Spy's Ultimate Raft Team

The Canadian Grand Prix isn’t the only thing up for grabs this weekend. Liberty have done many strange and wonderful things in the last two years – but resurrecting the Canadian Grand Prix rowing basin raft race is probably Spy’s favourite.

The rules are very simple: the crew gets to drag anything lying around in the garage* down to the side of the rowing basin where, with the aid of hammer, nails and copious amounts of tank tape, it’s turned into rafts. Or things vaguely resembling rafts. Or things that don’t really resemble rafts but do float. Or don’t.

After that the crew clamber on board, and at the starting gun, paddle like lunatics, across the basin, around a buoy and back to the start. Mr C Whiting esq is our referee and says it’s against the rules to attempt to sink your opponents** – mostly because it’s a waste of energy as they’ll probably do that themselves – but this apart,anything goes. It’s a bit silly but being F1, it’s also insanely competitive, and we really want to kick ass this year. Unlike last year, when the ass we kicked was mostly our own. You may think it’s impossible to kick your own ass – but that’s because you’re not as highly motivated as a professional racing team.

McLaren won last year, possibly because they had a ringer in the form of an Olympic rowing medallist on board. No doubt they would argue race engineer Tom Stallard isn’t a ringer, having been in the team for over a decade. Spy thinks that’s just an example of good forward planning. But it does make you wonder who we’d have on the dream team, given the whole history of F1 to choose from. So rather than do anything productive today, Spy’s put his mind to refining his crew – but feel free to think up your own.


Patrick Head

The team’s going to need someone in charge, and while sensitive man-management and an inclusive approach to decision-making have their place, Spy has a sneaking suspicion, captaining the raft is going to work best with quite a bit of shouting. While he didn’t get along with life in the Royal Navy, no-one does shouting better than Sir Patrick. And if it’s misty on the basin, we can use him as a foghorn.

Graham Hill

It’s not coincidence that the 1962 and 1968 World Champion had the colours of the London Rowing Club on his lid. Careful analysis of last year’s race has taught us that in a rowing race it helps is there’s someone who actually knows how to row. Hill won plenty of rowing trophies – but that pencil moustache also suggests he’d been good for a bit of skulduggery too. Spy’s thinking midget submarines and trained attack squid.

Colin Chapman

If Graham’s rowing the logical step is to put Colin Chapman in charge of design. Lotus did produce boats for a while – though Chapman’s desire to make something so fragile it fell apart as it crossed the finishing line was rather more of a liability in the water than it was on a racing circuit. It’ll be lightweight though – which is an advantage because it means we’ll sink slower.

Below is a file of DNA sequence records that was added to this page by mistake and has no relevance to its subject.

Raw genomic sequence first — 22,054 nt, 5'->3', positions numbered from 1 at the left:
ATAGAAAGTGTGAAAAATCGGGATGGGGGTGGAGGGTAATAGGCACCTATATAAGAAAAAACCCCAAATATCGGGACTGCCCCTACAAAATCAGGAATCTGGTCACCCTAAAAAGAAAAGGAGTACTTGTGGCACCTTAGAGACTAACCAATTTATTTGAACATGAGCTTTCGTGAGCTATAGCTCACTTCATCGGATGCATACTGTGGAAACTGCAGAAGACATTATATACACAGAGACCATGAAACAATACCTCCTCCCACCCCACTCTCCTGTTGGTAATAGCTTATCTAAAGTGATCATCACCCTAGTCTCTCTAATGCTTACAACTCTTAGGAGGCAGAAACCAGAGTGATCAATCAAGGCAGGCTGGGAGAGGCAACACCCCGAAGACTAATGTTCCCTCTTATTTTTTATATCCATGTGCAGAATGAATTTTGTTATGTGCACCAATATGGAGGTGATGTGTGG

Keke Rosberg & Nigel Manswell

Rowing is very much a power sport, so we’re going to need some big lads on the paddles. The modern driver is fit as a fiddle – but a bit of a lightweight. We’re going to need beefy drivers who have a bit of heft, and where better to look than the 1980s, when drivers have to wrestle their way around a grand prix track in barely controllable cars with 1500hp and qualifying tyres that were basically a loosely coherent hydrocarbon mousse? There’s many you could pick – but we’re going to go for World Champions Nigel Mansell and Keke Rosberg. Nigel because there hasn’t been a more insanely competitive driver in the history of the sport, and Keke because he’ll look cool. And we want to look cool while we’re winning.



The strategists tell us it’s going to be a no-stop race, and are suggesting we start with the ultrahard paddles. The simulator has produced interesting results that suggest the strategy should be to row as fast as we can for as long as we can. We’re expecting McLaren to be strong again because they’re highly motivated to win anything at the moment, but we expect them to face a formidable challenge from Sauber. They were a dark horse last year and, rather like Swiss in Jeux Sans Frontières, they seemed to take the whole thing a bit too seriously. Toro Rosso, on the other hand, are more like the Italians in in Jeux Sans Frontières and don’t really need the big flappy clown shoes to fall over their own feet.

The big question is whether Mercedes and Ferrari will take part this year. If they’re in, we’d expect Ferrari to start strongly and then fade alarmingly, whereas Merc will probably build a longboat that’s awesome in a straight line but corners like an oil tanker.

Force India will have plenty of pace but start hitting each other with their paddles; Williams will have a few problems with the getting the bow and stern to go in the same direction at the same time. French explorers thought the St Lawrence River was the gateway to China, so the less said about Renault’s chances on the water, the better, and Haas’ raft will look suspiciously like Ferrari’s raft but about 0.6s slower.

The lads on the Good Ship Red Bull Racing will fancy their chances, ‘cos we think we’ll be awesome though the turn but might struggle for a bit of straight-line speed. The plan will be to get in front early and then make the raft very, very wide. The Team have been on a diet of raw meat all week, and have been told there’s absolutely no pressure – but they’ll be destroying the hopes and dreams everyone connected with the team if they lose. Go team.


*But not, y’know, stuff that we actually need.

*Though wounding them with harsh words is perfectly acceptable.